My carbon monoxide alarm went off at 3:15am
I’m now homeschooling two kids while holding down two jobs–one of which is “disaster-relief” related
It was my “weekend” to keep the class guinea pig.
I thought tonight would be a good trial run of keeping the new puppy my neighbors offered.
My ex just texted that his cat died, and I volunteered to tell the kids to spare him the additional trauma
Oh yeah, and the state has closed the liquor stores.
But you know what? I’m a cancer mom.
Hold my coffee– let me show you how isolation is done.
When my daughter was three, she would greet me after a full day of intense daycare shenanigans with the same question every day:
“Where we going?”
If the answer was, “home to make dinner”, she would straight-up run away from me, and go back to playing. She never wanted to be home. “Home” was boring. “Home” wasn’t stimulating. “Home” was, quite simply, the worst.
I guess I had no reason to be surprised. She was the baby that allowed no one to sit while holding her. Nope–you had to get up off your ass and walk her. Oh, and if you tried to pace back and forth, or walk in a circle, she’d call your bluff, and you’d have to take her out for a legit walk or she would caterwaul like a frustrated elephant seal.
And then she got leukemia, and with it, her immune system was destroyed. Which meant no indoor play areas, no crowds, no libraries, no fairs, no Chuck E. Cheese urine ball-pits, and no play-dates with anyone who’d had a runny nose in the last 48 hours. Which was basically anyone under the age of 7.
Few things scare me. I’ve been in a plane, car, and train crashes. I’ve cleaned up the messes of a seriously unbalanced mother for most of my life, and have gotten myself to where I am mostly though sheer force of will. But the idea of not only becoming a stay-at-home mom, but a stay-at-home-mom trapped in a house with the caterwauling elephant seal was second only to the fear I had that my baby would get sick.
So here’s what I learned about keeping active kids home and somewhat content.
- Sign your kids up for google logins and control the crap out of screen time. The use of screens should be saved as a last resort for all of you. If you don’t have that massive carrot, you will never get anything done. So don’t fall into the trap of always having them available to snatch a couple minutes out of every hour. Ration the use of them, and buy yourself a focused 30 minutes to center yourself, or distract the munchkins. In my house, the iPad was saved for the hospital (so it was the holy grail). Cartoons are ok in the morning as we wake up, but then comes breakfast, followed by school work, and outside play time. The added bonus of strict screen time is, when they know what the rules are for it, they don’t whine, wheedle, cajole, and negotiate because they KNOW what the rules are. And rules DON’T CHANGE.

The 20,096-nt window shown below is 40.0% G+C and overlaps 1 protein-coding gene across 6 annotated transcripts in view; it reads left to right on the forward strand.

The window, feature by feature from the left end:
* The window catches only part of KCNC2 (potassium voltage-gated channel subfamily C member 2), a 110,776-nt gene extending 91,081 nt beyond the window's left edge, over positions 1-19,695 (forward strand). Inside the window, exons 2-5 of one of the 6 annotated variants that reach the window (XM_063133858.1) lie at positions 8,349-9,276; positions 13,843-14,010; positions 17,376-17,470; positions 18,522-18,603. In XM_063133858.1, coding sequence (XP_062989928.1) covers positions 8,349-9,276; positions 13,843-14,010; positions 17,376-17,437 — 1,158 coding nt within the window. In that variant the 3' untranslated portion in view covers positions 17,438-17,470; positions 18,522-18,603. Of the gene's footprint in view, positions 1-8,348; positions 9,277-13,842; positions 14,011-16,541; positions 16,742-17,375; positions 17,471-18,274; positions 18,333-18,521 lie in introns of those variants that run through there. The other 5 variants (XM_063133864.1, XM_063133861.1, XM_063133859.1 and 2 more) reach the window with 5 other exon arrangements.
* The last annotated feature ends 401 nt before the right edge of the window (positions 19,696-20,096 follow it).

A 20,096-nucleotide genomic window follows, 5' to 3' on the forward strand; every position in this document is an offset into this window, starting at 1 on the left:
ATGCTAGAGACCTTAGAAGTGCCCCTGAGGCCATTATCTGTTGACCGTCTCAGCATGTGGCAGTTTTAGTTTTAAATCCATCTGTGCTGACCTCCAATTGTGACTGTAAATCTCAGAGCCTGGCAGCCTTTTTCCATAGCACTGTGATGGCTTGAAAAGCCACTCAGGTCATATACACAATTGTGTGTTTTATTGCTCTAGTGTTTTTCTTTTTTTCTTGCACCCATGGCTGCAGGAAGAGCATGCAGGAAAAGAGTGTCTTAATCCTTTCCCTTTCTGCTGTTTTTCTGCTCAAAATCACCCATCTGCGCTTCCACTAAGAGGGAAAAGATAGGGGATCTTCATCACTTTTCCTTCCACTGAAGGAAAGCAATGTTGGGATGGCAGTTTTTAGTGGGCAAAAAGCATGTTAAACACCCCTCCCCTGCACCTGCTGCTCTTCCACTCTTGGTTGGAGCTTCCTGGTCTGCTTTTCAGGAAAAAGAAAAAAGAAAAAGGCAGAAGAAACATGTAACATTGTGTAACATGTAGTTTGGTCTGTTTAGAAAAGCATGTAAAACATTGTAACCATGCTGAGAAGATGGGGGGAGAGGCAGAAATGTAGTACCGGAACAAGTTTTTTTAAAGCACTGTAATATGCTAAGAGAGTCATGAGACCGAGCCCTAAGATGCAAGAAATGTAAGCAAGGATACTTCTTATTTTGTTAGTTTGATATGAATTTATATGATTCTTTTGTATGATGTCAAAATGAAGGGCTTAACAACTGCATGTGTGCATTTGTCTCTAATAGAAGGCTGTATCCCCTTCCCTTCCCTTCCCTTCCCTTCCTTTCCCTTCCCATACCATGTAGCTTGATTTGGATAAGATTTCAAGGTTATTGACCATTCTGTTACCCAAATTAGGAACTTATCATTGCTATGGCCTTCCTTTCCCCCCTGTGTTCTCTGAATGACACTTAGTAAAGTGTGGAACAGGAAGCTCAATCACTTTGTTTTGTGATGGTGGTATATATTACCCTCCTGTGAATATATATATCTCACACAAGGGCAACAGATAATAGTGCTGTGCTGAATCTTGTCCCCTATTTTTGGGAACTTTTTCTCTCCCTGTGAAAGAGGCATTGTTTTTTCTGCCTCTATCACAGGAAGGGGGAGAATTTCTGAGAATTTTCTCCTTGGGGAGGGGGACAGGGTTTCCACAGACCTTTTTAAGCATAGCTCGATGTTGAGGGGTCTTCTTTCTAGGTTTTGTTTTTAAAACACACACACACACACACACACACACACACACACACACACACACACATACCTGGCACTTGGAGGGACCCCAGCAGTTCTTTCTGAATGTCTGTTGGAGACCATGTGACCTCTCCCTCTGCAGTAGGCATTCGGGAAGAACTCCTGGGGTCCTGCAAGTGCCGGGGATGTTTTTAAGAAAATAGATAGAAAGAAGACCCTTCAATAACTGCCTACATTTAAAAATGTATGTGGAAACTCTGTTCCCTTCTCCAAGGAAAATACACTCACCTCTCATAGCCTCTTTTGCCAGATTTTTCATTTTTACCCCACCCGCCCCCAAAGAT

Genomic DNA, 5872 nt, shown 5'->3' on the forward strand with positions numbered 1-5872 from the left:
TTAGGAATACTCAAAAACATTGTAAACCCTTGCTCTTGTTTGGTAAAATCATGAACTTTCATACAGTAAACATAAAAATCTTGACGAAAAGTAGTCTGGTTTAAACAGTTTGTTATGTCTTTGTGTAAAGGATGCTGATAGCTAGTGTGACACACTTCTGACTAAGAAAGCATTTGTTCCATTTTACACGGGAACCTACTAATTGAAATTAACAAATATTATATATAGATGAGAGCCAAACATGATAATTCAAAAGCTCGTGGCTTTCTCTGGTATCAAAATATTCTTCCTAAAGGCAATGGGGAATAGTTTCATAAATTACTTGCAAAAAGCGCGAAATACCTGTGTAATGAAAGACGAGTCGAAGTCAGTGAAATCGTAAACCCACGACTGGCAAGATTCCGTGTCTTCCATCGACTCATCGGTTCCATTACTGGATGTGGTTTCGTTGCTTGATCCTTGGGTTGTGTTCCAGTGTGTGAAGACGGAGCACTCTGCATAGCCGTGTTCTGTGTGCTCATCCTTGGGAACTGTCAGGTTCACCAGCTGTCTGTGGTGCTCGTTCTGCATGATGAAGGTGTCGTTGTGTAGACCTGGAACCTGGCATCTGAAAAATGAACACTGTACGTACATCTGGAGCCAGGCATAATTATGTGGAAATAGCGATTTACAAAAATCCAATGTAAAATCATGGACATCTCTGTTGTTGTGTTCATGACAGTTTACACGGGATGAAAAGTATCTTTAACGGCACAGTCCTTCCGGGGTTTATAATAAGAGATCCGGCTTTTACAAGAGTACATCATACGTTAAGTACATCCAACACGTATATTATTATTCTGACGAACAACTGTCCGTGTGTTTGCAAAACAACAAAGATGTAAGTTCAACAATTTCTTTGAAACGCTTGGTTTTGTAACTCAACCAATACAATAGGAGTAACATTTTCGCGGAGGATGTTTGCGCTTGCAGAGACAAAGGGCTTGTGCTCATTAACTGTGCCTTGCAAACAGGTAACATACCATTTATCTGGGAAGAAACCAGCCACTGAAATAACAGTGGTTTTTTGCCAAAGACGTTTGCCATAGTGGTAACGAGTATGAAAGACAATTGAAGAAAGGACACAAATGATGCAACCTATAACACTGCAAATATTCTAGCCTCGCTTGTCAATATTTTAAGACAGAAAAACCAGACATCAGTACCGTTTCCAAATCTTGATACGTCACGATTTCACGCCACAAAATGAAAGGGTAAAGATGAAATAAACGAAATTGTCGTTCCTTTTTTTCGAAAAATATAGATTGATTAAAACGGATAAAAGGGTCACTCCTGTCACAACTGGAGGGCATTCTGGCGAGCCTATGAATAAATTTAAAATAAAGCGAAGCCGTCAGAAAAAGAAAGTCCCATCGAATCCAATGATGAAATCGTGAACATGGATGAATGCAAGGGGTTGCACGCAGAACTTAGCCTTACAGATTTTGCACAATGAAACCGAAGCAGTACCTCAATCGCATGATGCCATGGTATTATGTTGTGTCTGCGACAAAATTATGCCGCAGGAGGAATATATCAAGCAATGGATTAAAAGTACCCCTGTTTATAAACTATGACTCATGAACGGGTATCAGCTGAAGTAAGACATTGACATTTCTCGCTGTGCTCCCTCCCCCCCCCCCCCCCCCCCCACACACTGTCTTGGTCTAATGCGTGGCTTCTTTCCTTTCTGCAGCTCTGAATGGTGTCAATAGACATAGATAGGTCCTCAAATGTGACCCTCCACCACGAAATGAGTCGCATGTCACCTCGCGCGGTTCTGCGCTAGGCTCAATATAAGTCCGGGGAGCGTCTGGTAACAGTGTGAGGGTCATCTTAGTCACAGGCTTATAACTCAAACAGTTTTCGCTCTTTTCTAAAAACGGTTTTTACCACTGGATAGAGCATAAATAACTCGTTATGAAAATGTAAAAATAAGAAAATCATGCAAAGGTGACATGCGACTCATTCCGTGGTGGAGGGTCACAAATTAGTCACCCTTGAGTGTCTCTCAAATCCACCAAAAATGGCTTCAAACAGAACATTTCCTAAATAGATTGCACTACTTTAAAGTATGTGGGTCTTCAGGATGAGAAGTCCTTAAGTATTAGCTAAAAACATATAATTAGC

- Figure out the safe places. Collude with your friends and decide what unique fun thing will be at each house. No one likes playing with their own stuff, so decide who’s got a basement big enough for a bounce house, who is going to get the wii fit, and who is going to be the epic train table / race car place and have play dates that shift. It’s not as magnificent as a trampoline park, but it’s a good hook and a change of scenery. Plus it’s a break for you because the cool stuff will be at the house of someone you actually like too, which will stave off your boredom as well. Bring a moisturizing mask; call it a spa day.
- Create spaces at home for different activities and cordon them off. Make a Lego station and only open it at certain hours. For whatever reason, creating the illusion that something isn’t available all the time makes it interesting–so use that. I stockpile clearance craft sets at Michael’s and hide them under my bed so the kids can go shopping at craft time. They pick out what they want, but it’s only available when I have time to supervise them. This gets at the “sense of the forbidden”, between the treasure hunt, the promise to have my attention for a period of time, and generally the ability to make some degree of epic mess in the kitchen.
- Learn the “off” hours. Fortunately, most of the country is warming up, which makes parks accessible. But if you don’t want your child becoming another amoeba on that never-been-cleaned jungle gym, and therefore losing all the benefit of sunshine as a disinfectant. Swing by your local park at weird hours–dusk, over lunch, early in the morning, …etc to see when it’s less used. Side-benefit: you’ll less likely you’ll get lured into conversation with divorced dad with neck tattoo and paunch over basketball shorts (I know that’s not just happening to me).
- Get to know the neighbors! It goes against my Southern California upbringing, but my neighbors have been an absolute godsend. There are no kids nearby, but my children love just going to visit, teaching their dogs tricks, learning about gardening, and going for rides in the four wheeler. It gives them a feeling of autonomy and control to walk somewhere and go visit.
- And finally, stop focusing so much on entertaining your children. Order them to leave you alone. Threaten (and make good on the threat) to assign them chores if they’re bored. And then eavesdrop on what they come up with. Boredom is a good thing, It spawns creativity, inspires play, and helps them develop character neither of you knew they possessed.
And send me pictures, cause frankly, I need the laugh